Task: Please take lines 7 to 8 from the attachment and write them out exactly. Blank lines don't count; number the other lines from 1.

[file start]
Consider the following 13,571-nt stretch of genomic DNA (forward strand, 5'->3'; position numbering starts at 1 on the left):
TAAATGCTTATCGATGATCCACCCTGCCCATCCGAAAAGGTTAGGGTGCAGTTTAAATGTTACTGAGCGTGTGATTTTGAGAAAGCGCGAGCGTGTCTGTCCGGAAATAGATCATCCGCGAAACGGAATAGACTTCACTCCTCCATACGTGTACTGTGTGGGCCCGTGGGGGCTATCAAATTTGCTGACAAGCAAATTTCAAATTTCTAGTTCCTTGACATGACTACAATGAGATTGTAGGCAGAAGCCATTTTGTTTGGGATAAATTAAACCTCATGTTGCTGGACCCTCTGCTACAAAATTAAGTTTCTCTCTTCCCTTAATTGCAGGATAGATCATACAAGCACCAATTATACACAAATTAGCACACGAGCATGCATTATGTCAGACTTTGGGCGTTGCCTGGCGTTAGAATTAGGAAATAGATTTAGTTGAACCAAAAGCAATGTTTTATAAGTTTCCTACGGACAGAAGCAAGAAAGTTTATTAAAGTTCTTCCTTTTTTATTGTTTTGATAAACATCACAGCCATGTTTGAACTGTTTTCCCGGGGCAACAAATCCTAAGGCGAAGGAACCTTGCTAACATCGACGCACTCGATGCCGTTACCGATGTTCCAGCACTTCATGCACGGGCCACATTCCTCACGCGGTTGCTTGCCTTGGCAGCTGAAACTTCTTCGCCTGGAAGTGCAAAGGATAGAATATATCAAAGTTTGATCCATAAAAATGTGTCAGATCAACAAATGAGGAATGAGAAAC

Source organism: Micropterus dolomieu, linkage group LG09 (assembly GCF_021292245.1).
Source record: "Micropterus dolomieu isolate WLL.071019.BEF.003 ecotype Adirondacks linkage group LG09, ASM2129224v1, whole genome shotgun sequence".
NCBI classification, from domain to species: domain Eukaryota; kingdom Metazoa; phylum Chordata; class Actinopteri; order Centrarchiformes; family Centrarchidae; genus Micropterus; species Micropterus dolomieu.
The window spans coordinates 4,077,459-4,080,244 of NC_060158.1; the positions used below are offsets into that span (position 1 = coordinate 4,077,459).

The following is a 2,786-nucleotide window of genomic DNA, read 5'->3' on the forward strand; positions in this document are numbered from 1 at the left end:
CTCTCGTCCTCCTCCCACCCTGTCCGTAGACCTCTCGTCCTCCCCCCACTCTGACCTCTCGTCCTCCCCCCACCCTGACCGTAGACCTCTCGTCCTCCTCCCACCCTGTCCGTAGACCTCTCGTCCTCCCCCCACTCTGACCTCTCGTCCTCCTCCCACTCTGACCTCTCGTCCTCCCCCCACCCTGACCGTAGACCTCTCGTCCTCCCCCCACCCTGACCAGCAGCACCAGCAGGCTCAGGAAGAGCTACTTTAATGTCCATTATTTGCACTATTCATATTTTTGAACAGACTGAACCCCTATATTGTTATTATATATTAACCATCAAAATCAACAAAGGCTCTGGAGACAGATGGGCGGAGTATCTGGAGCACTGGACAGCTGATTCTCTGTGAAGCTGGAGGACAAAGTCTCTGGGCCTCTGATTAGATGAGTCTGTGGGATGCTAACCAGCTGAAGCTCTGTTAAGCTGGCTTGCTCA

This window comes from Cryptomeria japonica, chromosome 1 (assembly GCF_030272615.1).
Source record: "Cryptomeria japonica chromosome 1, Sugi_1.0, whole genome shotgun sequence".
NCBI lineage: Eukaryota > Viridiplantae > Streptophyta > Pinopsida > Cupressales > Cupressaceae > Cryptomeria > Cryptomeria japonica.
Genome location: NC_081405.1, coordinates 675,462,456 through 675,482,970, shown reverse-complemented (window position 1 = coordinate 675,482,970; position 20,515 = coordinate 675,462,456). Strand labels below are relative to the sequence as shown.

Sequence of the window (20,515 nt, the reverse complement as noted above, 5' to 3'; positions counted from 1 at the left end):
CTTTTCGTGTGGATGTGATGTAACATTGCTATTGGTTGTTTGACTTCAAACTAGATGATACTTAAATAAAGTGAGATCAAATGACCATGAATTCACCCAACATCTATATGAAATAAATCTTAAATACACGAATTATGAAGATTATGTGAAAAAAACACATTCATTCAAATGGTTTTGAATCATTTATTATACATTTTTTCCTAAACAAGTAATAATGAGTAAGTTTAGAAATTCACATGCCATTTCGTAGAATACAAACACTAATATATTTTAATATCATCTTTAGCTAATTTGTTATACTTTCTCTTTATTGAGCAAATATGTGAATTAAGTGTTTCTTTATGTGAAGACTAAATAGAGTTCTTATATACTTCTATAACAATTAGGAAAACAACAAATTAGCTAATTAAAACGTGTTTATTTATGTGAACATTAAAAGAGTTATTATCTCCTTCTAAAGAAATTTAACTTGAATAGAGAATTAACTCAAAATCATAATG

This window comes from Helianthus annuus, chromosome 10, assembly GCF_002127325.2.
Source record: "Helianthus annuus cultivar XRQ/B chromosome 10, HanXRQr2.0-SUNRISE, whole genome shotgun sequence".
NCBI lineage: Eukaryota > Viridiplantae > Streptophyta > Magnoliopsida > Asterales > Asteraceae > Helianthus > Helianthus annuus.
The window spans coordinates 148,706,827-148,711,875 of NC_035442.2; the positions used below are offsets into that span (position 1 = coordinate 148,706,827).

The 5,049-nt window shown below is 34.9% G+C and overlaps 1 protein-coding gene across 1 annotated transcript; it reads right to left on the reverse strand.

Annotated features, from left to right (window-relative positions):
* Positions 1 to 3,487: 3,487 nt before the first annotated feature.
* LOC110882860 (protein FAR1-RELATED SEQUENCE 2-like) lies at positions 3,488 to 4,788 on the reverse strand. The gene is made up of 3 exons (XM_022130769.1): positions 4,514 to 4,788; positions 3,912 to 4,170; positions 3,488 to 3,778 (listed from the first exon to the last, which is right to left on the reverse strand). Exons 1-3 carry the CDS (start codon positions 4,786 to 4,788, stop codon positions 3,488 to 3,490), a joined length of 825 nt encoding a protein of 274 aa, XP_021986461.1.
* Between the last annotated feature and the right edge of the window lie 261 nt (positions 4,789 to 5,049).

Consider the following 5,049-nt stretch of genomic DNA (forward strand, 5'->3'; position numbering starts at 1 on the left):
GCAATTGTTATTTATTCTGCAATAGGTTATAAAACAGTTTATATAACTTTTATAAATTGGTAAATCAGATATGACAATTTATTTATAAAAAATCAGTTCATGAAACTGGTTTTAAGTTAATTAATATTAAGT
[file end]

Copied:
The following is a 2,786-nucleotide window of genomic DNA, read 5'->3' on the forward strand; positions in this document are numbered from 1 at the left end:
CTCTCGTCCTCCTCCCACCCTGTCCGTAGACCTCTCGTCCTCCCCCCACTCTGACCTCTCGTCCTCCCCCCACCCTGACCGTAGACCTCTCGTCCTCCTCCCACCCTGTCCGTAGACCTCTCGTCCTCCCCCCACTCTGACCTCTCGTCCTCCTCCCACTCTGACCTCTCGTCCTCCCCCCACCCTGACCGTAGACCTCTCGTCCTCCCCCCACCCTGACCAGCAGCACCAGCAGGCTCAGGAAGAGCTACTTTAATGTCCATTATTTGCACTATTCATATTTTTGAACAGACTGAACCCCTATATTGTTATTATATATTAACCATCAAAATCAACAAAGGCTCTGGAGACAGATGGGCGGAGTATCTGGAGCACTGGACAGCTGATTCTCTGTGAAGCTGGAGGACAAAGTCTCTGGGCCTCTGATTAGATGAGTCTGTGGGATGCTAACCAGCTGAAGCTCTGTTAAGCTGGCTTGCTCA